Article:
Tuesday, February 9, 2016

A Good Week

Weather up here in Maine seems to be particularly difficult to predict, and I don't know why. Case in point (and there are many): Friday I was scheduled to take my friend to her doctor's appointment. I knew there was snow in the forecast, but I double checked the forecast in the morning right before I left the house at 8:00, and I wasn't worried. They were only predicting 3-6" of snow.

Her appointment lasted about an hour, we had a little lunch in the hospital cafeteria, and headed back to her house. The drive was bad and worsening by the time I dropped her off and headed home. I nearly lost it twice at the intersections because the snow was so wet and slippery. By the time I got home about 1:30 in the afternoon, we had 8-1/2" on the ground; and we got another inch and a half by the time the storm ended.

Yesterday the original prediction for Monday night and Tuesday was snow showers. This morning I measured five more inches on the ground, and I noticed the forecast had been updated. The weatherman must have finally looked out his window and revised the forecast. Sheesh!

Although I didn't get as much time for sewing as I would have liked over the last week and a half, I did manage to finish the QOV top. Still need to find some backing fabric and get it loaded for quilting.

The Candystripes top is also finished. I didn't particularly enjoy making this quilt . I was glad I only had to suffer through making a 36" square quilt. I also learned I don't care for pastels. 

I had bunches of 4-patch units left over; and since I didn't want to make another Candystripes, I started making 36-patch blocks out of them. I had exactly enough 4-patch units to make 9 big blocks.

This quilt, which will also be donated, needed to be about 36" square like the first one. A horizontal set wasn't going to get me there, so I set them on point, and that'll put it a little over 38", so I'm good to go. I've made one of the alternate blocks and have set a few triangles in place for the remaining blocks and setting triangles.

Wish I could credit this to a designer, but I found the photo in a quilt catalog from some company I never heard of, and it wasn't credited in the catalog. They simply called it "Postage Stamp Stars". I get these oddball catalogs once in a while, probably because one of the magazines sold my name to a hundred different places.

The red Twisted Ribbon is finished, and I put all of them on the design wall to motivate me to keep going. I have five more ribbons to make, two browns, two greens, and a blue-green. There are no borders on this quilt, so when the columns are done, the quilt top will be done.

Finished my sister-in-law's socks and mailed them to her. She received them and sent me back photos of how they fit--perfect! Yay!

I love scraps and have been given many over the years. Our quilt group has an auction every other year as a fundraiser; and they always have a multitude of scrap bags too, so I usually buy a few bagfuls. I think it's great fun to see what other people are sewing with, and it's a great resource for little bits of this and that that I don't have in the stash.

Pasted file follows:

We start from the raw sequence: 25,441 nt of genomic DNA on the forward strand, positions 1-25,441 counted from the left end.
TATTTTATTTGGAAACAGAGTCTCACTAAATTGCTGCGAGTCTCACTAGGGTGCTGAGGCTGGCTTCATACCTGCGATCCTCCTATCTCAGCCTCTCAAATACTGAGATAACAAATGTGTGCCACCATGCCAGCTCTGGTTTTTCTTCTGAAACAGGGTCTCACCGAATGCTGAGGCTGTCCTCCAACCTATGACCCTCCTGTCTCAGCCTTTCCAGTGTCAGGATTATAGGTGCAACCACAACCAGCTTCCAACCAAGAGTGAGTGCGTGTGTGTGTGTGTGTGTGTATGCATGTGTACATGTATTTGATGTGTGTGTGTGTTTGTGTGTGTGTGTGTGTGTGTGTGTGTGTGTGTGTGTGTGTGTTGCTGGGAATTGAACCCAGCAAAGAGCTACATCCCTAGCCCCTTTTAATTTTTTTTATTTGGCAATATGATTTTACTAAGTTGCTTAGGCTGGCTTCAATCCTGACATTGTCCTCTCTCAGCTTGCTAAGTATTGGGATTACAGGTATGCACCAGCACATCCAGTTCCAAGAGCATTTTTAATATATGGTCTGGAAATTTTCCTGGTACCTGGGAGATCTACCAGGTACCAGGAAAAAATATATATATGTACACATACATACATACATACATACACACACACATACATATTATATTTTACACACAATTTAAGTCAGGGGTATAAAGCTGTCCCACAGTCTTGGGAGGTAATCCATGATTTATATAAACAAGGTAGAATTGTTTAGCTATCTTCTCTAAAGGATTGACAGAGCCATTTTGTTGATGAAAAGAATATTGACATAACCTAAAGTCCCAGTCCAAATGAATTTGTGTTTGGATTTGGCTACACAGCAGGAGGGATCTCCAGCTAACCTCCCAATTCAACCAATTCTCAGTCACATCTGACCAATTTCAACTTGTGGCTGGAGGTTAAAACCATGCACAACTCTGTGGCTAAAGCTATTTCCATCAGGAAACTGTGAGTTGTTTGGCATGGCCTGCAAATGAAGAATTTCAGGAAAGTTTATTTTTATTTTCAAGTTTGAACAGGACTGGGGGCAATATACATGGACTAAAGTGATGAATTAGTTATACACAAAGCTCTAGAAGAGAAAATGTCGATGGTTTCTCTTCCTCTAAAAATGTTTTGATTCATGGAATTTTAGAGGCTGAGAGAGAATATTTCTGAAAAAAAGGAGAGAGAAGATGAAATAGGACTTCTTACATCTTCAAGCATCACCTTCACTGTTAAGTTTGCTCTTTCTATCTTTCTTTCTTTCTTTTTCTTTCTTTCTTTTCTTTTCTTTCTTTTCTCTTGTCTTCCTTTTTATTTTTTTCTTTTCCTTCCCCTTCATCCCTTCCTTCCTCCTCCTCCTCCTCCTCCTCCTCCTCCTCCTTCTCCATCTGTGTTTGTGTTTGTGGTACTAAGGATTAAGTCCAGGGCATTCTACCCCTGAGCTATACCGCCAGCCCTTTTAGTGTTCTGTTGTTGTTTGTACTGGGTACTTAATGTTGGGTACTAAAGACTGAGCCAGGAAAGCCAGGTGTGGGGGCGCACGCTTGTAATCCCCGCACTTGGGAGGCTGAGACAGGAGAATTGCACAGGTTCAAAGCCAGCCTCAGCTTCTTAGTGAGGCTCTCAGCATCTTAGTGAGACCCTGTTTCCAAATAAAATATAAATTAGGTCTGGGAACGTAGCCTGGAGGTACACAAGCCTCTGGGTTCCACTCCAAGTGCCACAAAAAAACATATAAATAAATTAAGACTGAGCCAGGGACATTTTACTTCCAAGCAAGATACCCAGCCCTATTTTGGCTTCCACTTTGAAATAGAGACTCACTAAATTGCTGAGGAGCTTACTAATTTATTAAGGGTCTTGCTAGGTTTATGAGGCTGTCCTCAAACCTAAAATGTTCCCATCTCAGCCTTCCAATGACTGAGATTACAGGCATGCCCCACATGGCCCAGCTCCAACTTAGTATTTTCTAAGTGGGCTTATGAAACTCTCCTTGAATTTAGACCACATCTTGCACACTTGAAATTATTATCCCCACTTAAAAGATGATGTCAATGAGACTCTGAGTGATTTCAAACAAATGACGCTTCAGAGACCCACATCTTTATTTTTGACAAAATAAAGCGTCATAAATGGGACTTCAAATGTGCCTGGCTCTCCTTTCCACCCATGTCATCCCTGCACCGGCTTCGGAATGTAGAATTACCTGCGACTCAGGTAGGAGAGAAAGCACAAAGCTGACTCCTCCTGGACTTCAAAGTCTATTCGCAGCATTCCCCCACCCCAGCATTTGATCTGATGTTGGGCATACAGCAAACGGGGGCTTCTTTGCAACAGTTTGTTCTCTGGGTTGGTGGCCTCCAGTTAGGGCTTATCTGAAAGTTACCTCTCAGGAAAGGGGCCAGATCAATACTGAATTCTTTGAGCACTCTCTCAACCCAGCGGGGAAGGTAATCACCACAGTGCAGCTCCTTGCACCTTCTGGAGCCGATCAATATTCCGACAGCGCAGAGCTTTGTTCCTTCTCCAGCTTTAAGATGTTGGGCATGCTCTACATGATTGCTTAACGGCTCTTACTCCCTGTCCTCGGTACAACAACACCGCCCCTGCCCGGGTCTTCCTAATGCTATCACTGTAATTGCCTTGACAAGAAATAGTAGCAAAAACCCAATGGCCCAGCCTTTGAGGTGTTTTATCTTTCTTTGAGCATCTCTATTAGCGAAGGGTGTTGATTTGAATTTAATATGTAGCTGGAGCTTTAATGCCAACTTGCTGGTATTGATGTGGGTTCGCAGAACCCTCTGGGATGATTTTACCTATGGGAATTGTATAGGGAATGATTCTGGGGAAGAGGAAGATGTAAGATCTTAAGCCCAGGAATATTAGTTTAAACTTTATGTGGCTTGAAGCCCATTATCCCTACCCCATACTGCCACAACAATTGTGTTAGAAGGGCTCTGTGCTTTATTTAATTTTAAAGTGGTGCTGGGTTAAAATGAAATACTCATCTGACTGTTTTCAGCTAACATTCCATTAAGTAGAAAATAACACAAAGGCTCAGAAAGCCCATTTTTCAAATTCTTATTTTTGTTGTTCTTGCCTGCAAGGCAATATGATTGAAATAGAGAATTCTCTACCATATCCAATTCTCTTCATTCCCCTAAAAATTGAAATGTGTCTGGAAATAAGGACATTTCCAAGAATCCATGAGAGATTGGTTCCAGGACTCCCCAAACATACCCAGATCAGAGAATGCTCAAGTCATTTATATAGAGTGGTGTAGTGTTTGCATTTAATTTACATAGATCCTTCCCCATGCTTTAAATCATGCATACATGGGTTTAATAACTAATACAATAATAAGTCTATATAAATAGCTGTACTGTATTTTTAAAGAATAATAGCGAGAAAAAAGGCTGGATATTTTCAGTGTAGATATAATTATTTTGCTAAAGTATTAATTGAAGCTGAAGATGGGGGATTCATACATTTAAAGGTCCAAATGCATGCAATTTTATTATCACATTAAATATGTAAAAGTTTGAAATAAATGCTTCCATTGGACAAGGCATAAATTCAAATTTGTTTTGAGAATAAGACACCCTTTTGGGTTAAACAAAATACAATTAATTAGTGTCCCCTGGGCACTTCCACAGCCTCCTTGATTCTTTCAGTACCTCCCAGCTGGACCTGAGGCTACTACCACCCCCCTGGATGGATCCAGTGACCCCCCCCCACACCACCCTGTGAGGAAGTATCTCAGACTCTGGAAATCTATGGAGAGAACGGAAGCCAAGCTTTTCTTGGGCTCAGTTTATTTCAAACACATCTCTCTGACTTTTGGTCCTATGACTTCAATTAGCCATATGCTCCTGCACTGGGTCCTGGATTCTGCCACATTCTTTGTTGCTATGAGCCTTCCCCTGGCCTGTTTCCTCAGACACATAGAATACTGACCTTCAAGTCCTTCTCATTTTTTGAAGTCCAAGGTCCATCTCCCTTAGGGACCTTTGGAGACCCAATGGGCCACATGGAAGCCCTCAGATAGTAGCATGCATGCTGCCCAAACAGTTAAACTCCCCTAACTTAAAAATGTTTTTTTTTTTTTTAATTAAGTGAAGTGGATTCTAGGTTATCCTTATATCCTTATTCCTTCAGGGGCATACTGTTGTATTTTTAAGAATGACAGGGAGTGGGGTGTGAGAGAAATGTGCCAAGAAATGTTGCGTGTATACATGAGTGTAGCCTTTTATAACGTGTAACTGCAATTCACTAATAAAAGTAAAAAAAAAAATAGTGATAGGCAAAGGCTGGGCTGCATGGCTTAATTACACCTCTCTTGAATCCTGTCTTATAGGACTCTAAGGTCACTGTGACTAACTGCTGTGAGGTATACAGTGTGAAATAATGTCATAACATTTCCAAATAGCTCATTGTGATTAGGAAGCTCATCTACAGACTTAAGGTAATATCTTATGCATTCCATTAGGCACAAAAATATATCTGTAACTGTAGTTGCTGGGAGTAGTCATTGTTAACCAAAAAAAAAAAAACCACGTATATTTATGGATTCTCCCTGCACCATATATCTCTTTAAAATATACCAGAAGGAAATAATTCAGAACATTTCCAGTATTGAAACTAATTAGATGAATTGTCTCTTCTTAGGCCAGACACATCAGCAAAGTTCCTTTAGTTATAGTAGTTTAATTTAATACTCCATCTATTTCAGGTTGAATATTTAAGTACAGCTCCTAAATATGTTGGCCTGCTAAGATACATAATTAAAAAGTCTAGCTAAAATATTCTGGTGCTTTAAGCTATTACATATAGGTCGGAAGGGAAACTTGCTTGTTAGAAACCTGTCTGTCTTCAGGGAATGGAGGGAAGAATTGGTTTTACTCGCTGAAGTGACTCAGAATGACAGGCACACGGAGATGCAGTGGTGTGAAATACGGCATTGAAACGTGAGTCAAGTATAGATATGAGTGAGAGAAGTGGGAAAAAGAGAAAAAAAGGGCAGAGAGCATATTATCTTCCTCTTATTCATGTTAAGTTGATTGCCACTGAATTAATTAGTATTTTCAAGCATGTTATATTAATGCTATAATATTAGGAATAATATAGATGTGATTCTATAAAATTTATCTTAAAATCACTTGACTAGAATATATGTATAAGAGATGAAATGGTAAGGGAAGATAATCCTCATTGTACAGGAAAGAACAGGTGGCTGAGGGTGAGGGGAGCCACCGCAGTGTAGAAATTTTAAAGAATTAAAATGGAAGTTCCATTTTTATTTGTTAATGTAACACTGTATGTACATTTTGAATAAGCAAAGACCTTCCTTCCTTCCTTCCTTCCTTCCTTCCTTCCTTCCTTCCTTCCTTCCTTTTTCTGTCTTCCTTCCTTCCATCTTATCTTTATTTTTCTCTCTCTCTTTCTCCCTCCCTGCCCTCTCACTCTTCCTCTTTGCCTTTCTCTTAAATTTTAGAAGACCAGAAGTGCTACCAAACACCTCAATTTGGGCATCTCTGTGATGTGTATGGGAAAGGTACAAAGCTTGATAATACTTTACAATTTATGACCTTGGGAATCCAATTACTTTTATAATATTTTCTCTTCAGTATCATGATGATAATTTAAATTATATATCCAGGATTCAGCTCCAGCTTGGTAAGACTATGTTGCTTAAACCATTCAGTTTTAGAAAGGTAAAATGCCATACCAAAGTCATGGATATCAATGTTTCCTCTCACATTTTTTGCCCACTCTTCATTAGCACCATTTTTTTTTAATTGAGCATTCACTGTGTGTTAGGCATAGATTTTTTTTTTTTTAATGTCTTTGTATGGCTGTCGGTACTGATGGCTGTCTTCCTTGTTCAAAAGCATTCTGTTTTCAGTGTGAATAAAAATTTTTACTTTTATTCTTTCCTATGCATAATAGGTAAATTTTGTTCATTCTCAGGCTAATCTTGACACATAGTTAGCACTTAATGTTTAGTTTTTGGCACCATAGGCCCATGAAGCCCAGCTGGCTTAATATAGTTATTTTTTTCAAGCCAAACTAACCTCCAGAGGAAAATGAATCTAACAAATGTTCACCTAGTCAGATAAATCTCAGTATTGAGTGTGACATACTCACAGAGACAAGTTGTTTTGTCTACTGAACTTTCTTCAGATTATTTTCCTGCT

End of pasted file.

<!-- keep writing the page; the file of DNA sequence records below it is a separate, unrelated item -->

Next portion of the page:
Bonnie Hunter had a photo on her blog recently showing some scrap sorting she was doing on her living room floor. I was inspired by that photo enough to dig out a scrap bag from the auction and go through it.

It needed to be washed to remove some odor, and it's a job I absolutely dread because it always becomes a horribly tangled, wrinkled mess. Even washing them in a mesh laundry bag in the washer hasn't helped.

This time I tried a different approach. I sorted the scraps into three bins in the tub, one each for lights, mediums, and darks. After adding a little liquid soap, I mashed them up and down in the wash water, rinsed them the same way in clean water with vinegar (for total odor removal) in it, spin-dried them in the washer, and tossed them in the dryer.

What a difference! Much less fraying and tangling, and they came out of the dryer all fluffed up and relatively wrinkle free. After sorting them the way Bonnie was doing, an XL Stor-It bag stuffed with scraps has been tamed into nice neat piles.

It will probably be about three months to finish the renovation in the kitchen. Hubby has commenced the demolition, and the contractor will be out next week to measure the spaces and write up the contract for the cabinetry.

The kitchen is probably original to the house, built about 1950. At present there are only cabinets on two walls, and this doorway to the dining room is at the end of one of the walls. The white cabinets in the dining room (homemade by a previous owner) had to be angled at the front because of the doorway. It's quite awkward.

Everyone seems to be quite charmed by the blue metal cabinets, but I can't stand them and can't wait to get rid of them. We're installing red birch instead.

Now the doorway has been moved over, widened, and framed in. A space has been cut in the adjoining wall to set in the refrigerator, which was next to the stove. We'll have a floor to ceiling pantry and appliance closet on that same wall, cabinetry on three walls in total.

A soffit over the cabinets also had to be removed. Hubby finished that work over the weekend, and some order in the kitchen has now been temporarily restored. Things will be inconvenient and messy for a while, but it'll be worth the wait.


Exuberantcolor/Wanda S Hanson said...

My house was built in 1953 and I had that same decorative board above the kitchen sink. I was SO happy to get rid of that.

Julie Fukuda said...

I can just imagine how lovely your new kitchen will be. It looks like it is bigger than my whole downstairs!

Purple Pam said...

Wow, you did have a good week. Glad you were able to maneuver in that snow. Scary stuff sometimes.

Judy S. said...

Brrr! Glad you made it home OK in the snow. You will love your new kitchen, no matter how long it takes. Nice quilts and love the socks, too.